Chan came to Canada from Hong Kong at the age of eleven and now works with gay, lesbian, and bisexual teens in the Toronto area. "In my culture, homosexuality is not openly talked about," she said. "I don't even think that there is a Chinese word for dyke."
"I have tried to get older people from my culture who are very queer positive to talk to my mother and tell her that it's okay that I'm a lesbian," Chan said, "I don't know how well that worked though. It's very difficult to change someone's opinion, especially when it's a traditional one."
"It's hard to start your life all over," Ikpeba said, "and I am fortunate to have come across CultureLink. They have helped me to realize that I am not alone even though it sometimes feels like it."
From: http://ypp.net/wg_newsarticle.asp
Website:http://individual.utoronto.ca/bilqis/ Forum:http://www.boomp.com/board/?mforum=bilqis
How to Write an Opinion Piece Follow an issue, familiarize yourself with the key players, facts, positions, arguments and counterarguments, politics and policies.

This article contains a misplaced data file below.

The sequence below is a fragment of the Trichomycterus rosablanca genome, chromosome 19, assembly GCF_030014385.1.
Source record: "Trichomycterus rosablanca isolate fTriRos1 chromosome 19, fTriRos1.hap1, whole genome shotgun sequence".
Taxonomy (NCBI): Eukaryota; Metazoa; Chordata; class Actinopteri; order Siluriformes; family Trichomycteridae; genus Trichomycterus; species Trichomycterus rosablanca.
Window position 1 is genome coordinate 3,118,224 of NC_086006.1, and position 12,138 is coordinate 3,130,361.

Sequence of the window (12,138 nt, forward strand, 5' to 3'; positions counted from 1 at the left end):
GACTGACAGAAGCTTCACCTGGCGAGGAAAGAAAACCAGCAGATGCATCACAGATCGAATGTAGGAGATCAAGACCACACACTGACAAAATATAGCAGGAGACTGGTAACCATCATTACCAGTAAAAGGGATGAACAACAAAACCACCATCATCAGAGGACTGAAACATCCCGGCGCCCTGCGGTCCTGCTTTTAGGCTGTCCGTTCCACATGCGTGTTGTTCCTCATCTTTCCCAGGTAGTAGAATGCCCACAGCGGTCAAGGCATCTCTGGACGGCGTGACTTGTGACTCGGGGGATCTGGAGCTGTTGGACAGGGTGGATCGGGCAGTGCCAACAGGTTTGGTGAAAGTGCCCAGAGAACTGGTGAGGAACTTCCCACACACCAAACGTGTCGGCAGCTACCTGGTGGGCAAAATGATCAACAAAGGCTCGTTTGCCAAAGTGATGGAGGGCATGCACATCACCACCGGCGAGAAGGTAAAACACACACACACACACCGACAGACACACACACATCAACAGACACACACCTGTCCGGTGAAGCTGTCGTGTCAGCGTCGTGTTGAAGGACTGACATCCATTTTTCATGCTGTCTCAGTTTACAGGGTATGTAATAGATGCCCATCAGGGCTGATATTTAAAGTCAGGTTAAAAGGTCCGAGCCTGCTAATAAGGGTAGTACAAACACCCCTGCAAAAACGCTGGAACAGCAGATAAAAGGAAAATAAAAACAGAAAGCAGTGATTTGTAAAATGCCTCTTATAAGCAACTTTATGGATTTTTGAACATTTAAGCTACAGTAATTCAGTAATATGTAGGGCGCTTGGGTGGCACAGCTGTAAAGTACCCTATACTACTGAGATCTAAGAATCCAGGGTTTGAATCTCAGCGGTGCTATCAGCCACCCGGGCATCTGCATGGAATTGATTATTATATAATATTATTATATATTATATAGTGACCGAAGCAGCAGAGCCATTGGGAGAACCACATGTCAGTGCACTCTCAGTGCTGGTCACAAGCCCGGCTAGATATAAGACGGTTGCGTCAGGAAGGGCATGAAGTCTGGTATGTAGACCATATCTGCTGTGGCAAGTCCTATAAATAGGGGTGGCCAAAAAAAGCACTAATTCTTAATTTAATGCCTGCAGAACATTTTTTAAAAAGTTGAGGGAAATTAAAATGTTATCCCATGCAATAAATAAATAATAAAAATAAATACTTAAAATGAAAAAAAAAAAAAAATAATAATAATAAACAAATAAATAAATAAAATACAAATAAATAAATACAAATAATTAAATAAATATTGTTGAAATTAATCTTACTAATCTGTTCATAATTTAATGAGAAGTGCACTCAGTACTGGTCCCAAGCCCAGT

1.Analyze the information you've gathered. 2.Decide where you stand on the issue. With whom do you agree? Disagree? Is there an angle that has been missed? What do you have to add to the discussion/debate? Personal experience? Observations? The end result of this decisionmaking process should be a strong one sentence thesis statement, which will appear in the final paragraph of your piece. 3.The Lead. Even an opinion piece requires a lead. It should resemble the lead of a soft news story. (See: Soft News Leads in How to Write a News Article). Include a variation of your thesis statement toward the end of the lead. This will signal to the reader where you are going with the piece, and help them follow your argument through to its conclusion. 4.The Body. The body of an opinion piece also bears a resemblance to a soft news story. Incorporate the 5 Ws into the body of your text. REMEMBER: in an opinion piece each of the relevant facts needs to be examined and interpreted through the lens of your thesis statement. 5.The Conclusion. This is your coup de grâce. Succinctly summarize the argument you have made, ending with your thesis statement.
Sample Opinion Piece: Lead
"THORNBURY, POPULATION 13,000", says the sign at the entrance of Thornbury, Ontario, a "blinkandyou'llmissit" dot on the map.
It's a perfect story book town: only one set of traffic lights, a main street where you can say hello to any of the friendly, talkative people, lots of sleepy trees and a beautiful bay.